It is entirely appropriate the FIA take the matter beyond the hands of individual teams.

      I think it is appropriate that the FIA make it clear to the teams that allowing their cars to continue operating in such an unsafe manner will no longer be tolerated.
      As to the actual solution the teams come to – that should be their problem. If their only option is to be less competitive, then so be it.

      1. Davethechicken
        22nd June 2022, 13:42

        I didn’t interpret Max’s comments to being entirely selfish, more naive so we will disagree there.
        The FIA set the parameters for the competition. Unlike other sports they change the (technical) rules of the sport on at least an annual basis. F1 is unusual in this regard.
        If another sport governing body, changed the rules which then introduced a new and unforseen risk of harm for participants, then of course they would have to look into the sensibility of the rule change and adjust as needed.
        No one wants to see criminal action taken against the teams or FIA if someone comes to serious harm, but is that beyond the realms of possiblity? Adrian Newey and Sir Frank faced just that in the Italian courts after the death of Senna

        1. The FIA hasn’t introduced a new risk, or even re-introduced an old one. The teams have – some more than others.
          That risk can be sufficiently, or even entirely, eliminated through car design, setup and operation within the current rules, and within the current season. Within the same session, if necessary.
          And there remains a perfectly valid argument that running the cars the way some teams have been doing is breaking the rules anyway.

          The only people likely to bring about a court case for this would be the drivers, who are currently willingly jumping into the cars each and every session. They could always, you know… not. Personal choices and responsibility, and all.
          Bringing legal action against the FIA or even their own teams would only be an attempt to blame someone else for their own poor decisions. And a way to get more money…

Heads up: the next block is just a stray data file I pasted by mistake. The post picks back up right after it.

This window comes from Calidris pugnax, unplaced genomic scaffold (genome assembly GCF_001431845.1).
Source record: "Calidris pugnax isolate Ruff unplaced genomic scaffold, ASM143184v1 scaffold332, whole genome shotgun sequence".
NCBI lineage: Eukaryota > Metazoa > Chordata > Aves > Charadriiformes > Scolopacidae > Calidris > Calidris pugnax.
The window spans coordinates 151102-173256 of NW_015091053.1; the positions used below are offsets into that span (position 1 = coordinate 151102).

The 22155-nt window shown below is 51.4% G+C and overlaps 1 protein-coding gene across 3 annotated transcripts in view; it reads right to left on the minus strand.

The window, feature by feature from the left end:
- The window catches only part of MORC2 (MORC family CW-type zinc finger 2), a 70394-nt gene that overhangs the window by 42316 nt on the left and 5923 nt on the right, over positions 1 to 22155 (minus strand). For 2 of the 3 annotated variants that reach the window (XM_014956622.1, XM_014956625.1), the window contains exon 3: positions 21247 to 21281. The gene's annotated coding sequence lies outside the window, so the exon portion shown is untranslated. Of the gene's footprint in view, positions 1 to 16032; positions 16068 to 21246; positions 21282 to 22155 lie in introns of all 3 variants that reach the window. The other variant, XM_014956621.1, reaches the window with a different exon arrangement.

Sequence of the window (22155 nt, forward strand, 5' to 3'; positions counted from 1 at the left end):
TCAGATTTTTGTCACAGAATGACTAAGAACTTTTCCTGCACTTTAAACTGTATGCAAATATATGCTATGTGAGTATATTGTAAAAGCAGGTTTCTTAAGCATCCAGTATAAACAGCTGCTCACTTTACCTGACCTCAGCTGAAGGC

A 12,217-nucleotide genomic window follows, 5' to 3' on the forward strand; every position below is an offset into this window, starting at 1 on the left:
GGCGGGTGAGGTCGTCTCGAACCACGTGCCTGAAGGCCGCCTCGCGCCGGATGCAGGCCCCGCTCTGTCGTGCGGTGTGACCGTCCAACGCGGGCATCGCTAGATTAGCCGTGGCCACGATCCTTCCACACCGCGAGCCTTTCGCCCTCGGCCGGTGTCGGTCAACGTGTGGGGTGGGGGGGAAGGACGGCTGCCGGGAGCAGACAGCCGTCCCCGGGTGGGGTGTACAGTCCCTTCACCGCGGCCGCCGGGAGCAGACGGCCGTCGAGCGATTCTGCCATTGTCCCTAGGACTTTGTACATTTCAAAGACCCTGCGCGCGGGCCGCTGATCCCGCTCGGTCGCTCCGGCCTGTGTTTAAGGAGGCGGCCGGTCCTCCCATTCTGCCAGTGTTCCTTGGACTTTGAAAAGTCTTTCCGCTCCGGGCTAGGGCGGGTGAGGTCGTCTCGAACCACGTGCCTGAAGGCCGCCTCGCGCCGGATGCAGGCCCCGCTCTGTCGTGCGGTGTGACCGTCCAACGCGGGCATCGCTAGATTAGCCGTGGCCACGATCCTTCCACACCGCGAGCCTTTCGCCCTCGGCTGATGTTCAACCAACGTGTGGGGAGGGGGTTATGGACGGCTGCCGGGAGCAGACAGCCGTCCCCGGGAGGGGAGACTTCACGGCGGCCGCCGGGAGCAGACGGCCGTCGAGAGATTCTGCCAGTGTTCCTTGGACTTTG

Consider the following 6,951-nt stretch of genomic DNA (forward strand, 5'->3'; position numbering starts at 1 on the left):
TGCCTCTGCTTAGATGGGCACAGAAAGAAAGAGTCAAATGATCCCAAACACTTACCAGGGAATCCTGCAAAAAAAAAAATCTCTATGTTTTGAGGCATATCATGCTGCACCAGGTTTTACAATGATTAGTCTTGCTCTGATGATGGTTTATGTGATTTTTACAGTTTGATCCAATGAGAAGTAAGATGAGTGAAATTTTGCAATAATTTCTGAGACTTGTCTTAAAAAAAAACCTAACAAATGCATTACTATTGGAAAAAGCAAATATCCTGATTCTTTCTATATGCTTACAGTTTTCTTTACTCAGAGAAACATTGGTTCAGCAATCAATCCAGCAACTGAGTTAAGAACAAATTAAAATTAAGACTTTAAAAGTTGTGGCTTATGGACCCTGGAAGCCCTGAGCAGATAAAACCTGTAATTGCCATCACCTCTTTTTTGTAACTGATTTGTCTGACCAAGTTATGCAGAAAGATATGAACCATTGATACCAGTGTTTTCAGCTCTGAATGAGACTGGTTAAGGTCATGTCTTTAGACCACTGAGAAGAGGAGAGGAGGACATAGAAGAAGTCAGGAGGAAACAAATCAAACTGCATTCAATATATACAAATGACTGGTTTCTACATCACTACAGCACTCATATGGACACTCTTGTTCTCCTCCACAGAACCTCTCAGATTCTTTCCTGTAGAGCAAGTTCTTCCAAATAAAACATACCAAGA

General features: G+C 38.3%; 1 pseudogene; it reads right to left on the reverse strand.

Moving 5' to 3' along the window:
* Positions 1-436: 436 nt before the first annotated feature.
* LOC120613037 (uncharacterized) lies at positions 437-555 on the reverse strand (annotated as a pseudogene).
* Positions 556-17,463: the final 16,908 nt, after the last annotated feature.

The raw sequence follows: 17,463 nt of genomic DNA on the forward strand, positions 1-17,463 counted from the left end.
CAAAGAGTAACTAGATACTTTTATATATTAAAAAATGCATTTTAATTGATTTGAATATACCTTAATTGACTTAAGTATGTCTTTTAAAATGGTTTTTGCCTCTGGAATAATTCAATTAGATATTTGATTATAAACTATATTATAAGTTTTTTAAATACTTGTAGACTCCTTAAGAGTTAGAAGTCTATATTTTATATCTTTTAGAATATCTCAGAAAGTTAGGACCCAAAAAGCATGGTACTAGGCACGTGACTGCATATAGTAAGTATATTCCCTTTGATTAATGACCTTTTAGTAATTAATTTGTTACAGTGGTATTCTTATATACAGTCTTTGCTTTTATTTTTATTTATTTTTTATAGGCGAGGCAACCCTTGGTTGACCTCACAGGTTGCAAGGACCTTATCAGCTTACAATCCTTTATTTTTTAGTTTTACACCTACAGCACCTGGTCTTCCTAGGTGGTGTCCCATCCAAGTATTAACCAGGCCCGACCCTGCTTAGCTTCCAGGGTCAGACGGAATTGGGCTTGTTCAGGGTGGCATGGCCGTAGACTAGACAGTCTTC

1. S I agree and can’t add much to your good points. I would say though that taking NFL football for example, yes of course there is the undeniable fact of what repeated head injury can do. This is far from the case with F1. We are not even half way into this first season with these cars, not all drivers are experiencing this, nor to the same degree, and it is track specific. A football player is going to experience this every game for every season he plays. An F1 driver will not likely be experiencing this by next season at the latest. And the ‘this’ is not a 300 pound dude running at speed into his helmet making actual impact on his head.

          2. Davethechicken
            22nd June 2022, 14:58

            “the only people likely to bring about a court case for this would be the drivers, who are currently willingly jumping into the cars each and every session. They could always, you know… not. Personal choices and responsibility, and all.
            Bringing legal action against the FIA or even their own teams would only be an attempt to blame someone else for their own poor decisions. And a way to get more money. ”

            I disagree. Senna did not initiate criminal proceedings against Williams. It was not about compensation. It was a criminal not civil investigation.
            Fundamentally the sport is dangerous and yes the teams would of course be implicated too, but as the rule maker, the FIA can’t allow a rule change that introduces new unforeseen risk to the competitors.